Thursday 22 February 2018

Scrap €153,000 'talk shop' expenses, says councillor

MAEVE SHEEHAN

A COUNCILLOR who quit the Labour Party over health cuts has called for the abolition of regional 'talk shops' that are costing tens of thousands of euros a year in expenses claims from councillors.

Paul O'Shea, a town councillor in Ennis, Co Clare, said the HSE paid €153,000 in three years to councillors who attended meetings of its regional forum, where local politicians are briefed on health issues.

Nationally, HSE figures show that more than €120,000 in travel and subsistence claims were submitted by councillors attending regional forum meetings in 2011. The HSE West paid around €50,000 to cover councillors' expenses claims that year, while the HSE South paid out €46,000.

Expenses of €10,000 and €14,000 were paid to councillors on the HSE talk shop in Dublin North East and Dublin Mid-Leinster respectively.

Councillors who travel to these meetings are entitled to mileage rates of 64 cent a mile for smaller cars, while those driving 1500cc engines can claim 97 cent a mile.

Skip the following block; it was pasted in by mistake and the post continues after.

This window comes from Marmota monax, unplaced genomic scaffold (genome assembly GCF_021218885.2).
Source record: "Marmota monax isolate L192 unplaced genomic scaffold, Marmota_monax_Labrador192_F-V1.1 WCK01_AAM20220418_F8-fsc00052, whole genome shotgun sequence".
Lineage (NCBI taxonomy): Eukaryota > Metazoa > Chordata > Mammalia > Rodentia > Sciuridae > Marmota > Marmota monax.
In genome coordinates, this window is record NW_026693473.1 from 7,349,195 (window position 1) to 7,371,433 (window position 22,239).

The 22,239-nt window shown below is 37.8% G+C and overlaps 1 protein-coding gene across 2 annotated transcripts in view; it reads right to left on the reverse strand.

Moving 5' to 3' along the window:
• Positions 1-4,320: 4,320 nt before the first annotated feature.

They are also entitled to subsistence of €13.71 for between three and seven hours and €33 for more than seven hours.

Mr O'Shea quit the Labour Party last year over cuts to home help hours. He is now campaigning for the HSE to ringfence the money set aside for councillors expenses for other services including providing anomaly scans for pregnant mothers in the west of Ireland.

He said that councillors have no influence on decision-making, so the regional health forum should abolished.

"The HSE has spent over €154,000 in councillors' expenses alone on bi-monthly meetings of the HSE West Regional Health Board Forum over a three-year period," he said.

"This forum should be abolished immediately and the HSE made to provide without delay an optional routine 20-week anomaly scan for all expectant mothers at Limerick Regional Maternity Hospital and other maternity hospitals throughout the country."

The scans show up anomalies pre-birth, indicating the type of treatment or specialist care a baby will need after birth. According to Mr O'Shea, the service is routinely available in the two main Dublin maternity hospitals but not elsewhere.

"I have been contacted by expectant mothers who do not have the means to pay for anomaly scans and who feel discriminated against as they live outside Dublin," he said.

Irish Independent

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